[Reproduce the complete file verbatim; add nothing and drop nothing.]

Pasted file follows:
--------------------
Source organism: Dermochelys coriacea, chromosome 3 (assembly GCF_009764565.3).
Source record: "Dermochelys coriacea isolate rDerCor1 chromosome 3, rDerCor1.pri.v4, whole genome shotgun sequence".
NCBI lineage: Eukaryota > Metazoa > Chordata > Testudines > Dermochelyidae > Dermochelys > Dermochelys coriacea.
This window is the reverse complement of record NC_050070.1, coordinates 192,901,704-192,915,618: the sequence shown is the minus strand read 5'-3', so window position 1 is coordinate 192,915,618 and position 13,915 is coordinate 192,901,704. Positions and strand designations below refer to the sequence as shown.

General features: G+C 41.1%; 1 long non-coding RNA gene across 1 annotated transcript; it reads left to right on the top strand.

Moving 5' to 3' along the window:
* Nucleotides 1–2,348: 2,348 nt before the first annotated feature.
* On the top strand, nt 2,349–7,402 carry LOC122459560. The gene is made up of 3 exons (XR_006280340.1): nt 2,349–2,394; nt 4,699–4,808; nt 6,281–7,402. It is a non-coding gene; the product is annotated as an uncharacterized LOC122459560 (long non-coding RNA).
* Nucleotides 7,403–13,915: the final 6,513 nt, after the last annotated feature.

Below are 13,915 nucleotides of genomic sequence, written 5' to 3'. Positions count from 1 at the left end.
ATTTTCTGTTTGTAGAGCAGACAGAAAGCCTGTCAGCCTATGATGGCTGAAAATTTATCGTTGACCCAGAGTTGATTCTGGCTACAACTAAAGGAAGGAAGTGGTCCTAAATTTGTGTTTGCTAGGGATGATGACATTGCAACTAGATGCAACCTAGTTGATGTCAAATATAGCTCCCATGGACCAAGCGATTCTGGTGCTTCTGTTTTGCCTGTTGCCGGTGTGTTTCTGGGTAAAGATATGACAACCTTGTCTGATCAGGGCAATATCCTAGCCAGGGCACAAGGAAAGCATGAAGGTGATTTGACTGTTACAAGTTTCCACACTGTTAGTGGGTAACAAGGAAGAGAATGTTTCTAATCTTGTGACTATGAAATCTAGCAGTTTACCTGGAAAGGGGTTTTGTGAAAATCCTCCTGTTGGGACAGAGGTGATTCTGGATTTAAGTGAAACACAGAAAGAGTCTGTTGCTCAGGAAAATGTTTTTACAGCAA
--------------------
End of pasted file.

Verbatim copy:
Source organism: Dermochelys coriacea, chromosome 3 (assembly GCF_009764565.3).
Source record: "Dermochelys coriacea isolate rDerCor1 chromosome 3, rDerCor1.pri.v4, whole genome shotgun sequence".
NCBI lineage: Eukaryota > Metazoa > Chordata > Testudines > Dermochelyidae > Dermochelys > Dermochelys coriacea.
This window is the reverse complement of record NC_050070.1, coordinates 192,901,704-192,915,618: the sequence shown is the minus strand read 5'-3', so window position 1 is coordinate 192,915,618 and position 13,915 is coordinate 192,901,704. Positions and strand designations below refer to the sequence as shown.

General features: G+C 41.1%; 1 long non-coding RNA gene across 1 annotated transcript; it reads left to right on the top strand.

Moving 5' to 3' along the window:
* Nucleotides 1–2,348: 2,348 nt before the first annotated feature.
* On the top strand, nt 2,349–7,402 carry LOC122459560. The gene is made up of 3 exons (XR_006280340.1): nt 2,349–2,394; nt 4,699–4,808; nt 6,281–7,402. It is a non-coding gene; the product is annotated as an uncharacterized LOC122459560 (long non-coding RNA).
* Nucleotides 7,403–13,915: the final 6,513 nt, after the last annotated feature.

Below are 13,915 nucleotides of genomic sequence, written 5' to 3'. Positions count from 1 at the left end.
ATTTTCTGTTTGTAGAGCAGACAGAAAGCCTGTCAGCCTATGATGGCTGAAAATTTATCGTTGACCCAGAGTTGATTCTGGCTACAACTAAAGGAAGGAAGTGGTCCTAAATTTGTGTTTGCTAGGGATGATGACATTGCAACTAGATGCAACCTAGTTGATGTCAAATATAGCTCCCATGGACCAAGCGATTCTGGTGCTTCTGTTTTGCCTGTTGCCGGTGTGTTTCTGGGTAAAGATATGACAACCTTGTCTGATCAGGGCAATATCCTAGCCAGGGCACAAGGAAAGCATGAAGGTGATTTGACTGTTACAAGTTTCCACACTGTTAGTGGGTAACAAGGAAGAGAATGTTTCTAATCTTGTGACTATGAAATCTAGCAGTTTACCTGGAAAGGGGTTTTGTGAAAATCCTCCTGTTGGGACAGAGGTGATTCTGGATTTAAGTGAAACACAGAAAGAGTCTGTTGCTCAGGAAAATGTTTTTACAGCAA